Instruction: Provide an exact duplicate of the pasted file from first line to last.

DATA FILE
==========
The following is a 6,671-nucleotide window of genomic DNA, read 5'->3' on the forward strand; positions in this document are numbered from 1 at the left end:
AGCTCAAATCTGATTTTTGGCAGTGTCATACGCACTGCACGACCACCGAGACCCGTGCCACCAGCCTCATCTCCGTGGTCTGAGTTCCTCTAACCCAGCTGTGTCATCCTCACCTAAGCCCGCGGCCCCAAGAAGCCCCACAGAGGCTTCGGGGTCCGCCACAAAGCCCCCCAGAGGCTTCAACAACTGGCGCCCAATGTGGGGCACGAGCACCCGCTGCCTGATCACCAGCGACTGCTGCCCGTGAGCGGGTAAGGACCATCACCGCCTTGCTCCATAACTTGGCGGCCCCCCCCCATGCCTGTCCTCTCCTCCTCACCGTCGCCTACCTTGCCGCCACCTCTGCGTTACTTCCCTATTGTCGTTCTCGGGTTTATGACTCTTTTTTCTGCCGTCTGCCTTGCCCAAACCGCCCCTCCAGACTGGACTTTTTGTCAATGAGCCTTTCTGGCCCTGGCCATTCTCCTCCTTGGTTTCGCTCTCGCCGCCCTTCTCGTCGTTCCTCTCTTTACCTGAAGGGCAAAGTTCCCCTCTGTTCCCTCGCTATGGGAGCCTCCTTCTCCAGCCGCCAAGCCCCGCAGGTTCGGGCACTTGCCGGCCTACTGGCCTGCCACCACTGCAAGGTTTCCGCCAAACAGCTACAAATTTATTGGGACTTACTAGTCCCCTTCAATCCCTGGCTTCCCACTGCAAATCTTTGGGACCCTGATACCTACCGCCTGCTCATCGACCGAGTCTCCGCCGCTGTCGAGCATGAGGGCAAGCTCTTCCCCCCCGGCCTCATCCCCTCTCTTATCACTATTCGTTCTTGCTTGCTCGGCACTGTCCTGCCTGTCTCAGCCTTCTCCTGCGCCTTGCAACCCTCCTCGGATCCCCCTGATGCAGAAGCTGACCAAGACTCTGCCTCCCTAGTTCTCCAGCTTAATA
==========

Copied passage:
The following is a 6,671-nucleotide window of genomic DNA, read 5'->3' on the forward strand; positions in this document are numbered from 1 at the left end:
AGCTCAAATCTGATTTTTGGCAGTGTCATACGCACTGCACGACCACCGAGACCCGTGCCACCAGCCTCATCTCCGTGGTCTGAGTTCCTCTAACCCAGCTGTGTCATCCTCACCTAAGCCCGCGGCCCCAAGAAGCCCCACAGAGGCTTCGGGGTCCGCCACAAAGCCCCCCAGAGGCTTCAACAACTGGCGCCCAATGTGGGGCACGAGCACCCGCTGCCTGATCACCAGCGACTGCTGCCCGTGAGCGGGTAAGGACCATCACCGCCTTGCTCCATAACTTGGCGGCCCCCCCCCATGCCTGTCCTCTCCTCCTCACCGTCGCCTACCTTGCCGCCACCTCTGCGTTACTTCCCTATTGTCGTTCTCGGGTTTATGACTCTTTTTTCTGCCGTCTGCCTTGCCCAAACCGCCCCTCCAGACTGGACTTTTTGTCAATGAGCCTTTCTGGCCCTGGCCATTCTCCTCCTTGGTTTCGCTCTCGCCGCCCTTCTCGTCGTTCCTCTCTTTACCTGAAGGGCAAAGTTCCCCTCTGTTCCCTCGCTATGGGAGCCTCCTTCTCCAGCCGCCAAGCCCCGCAGGTTCGGGCACTTGCCGGCCTACTGGCCTGCCACCACTGCAAGGTTTCCGCCAAACAGCTACAAATTTATTGGGACTTACTAGTCCCCTTCAATCCCTGGCTTCCCACTGCAAATCTTTGGGACCCTGATACCTACCGCCTGCTCATCGACCGAGTCTCCGCCGCTGTCGAGCATGAGGGCAAGCTCTTCCCCCCCGGCCTCATCCCCTCTCTTATCACTATTCGTTCTTGCTTGCTCGGCACTGTCCTGCCTGTCTCAGCCTTCTCCTGCGCCTTGCAACCCTCCTCGGATCCCCCTGATGCAGAAGCTGACCAAGACTCTGCCTCCCTAGTTCTCCAGCTTAATA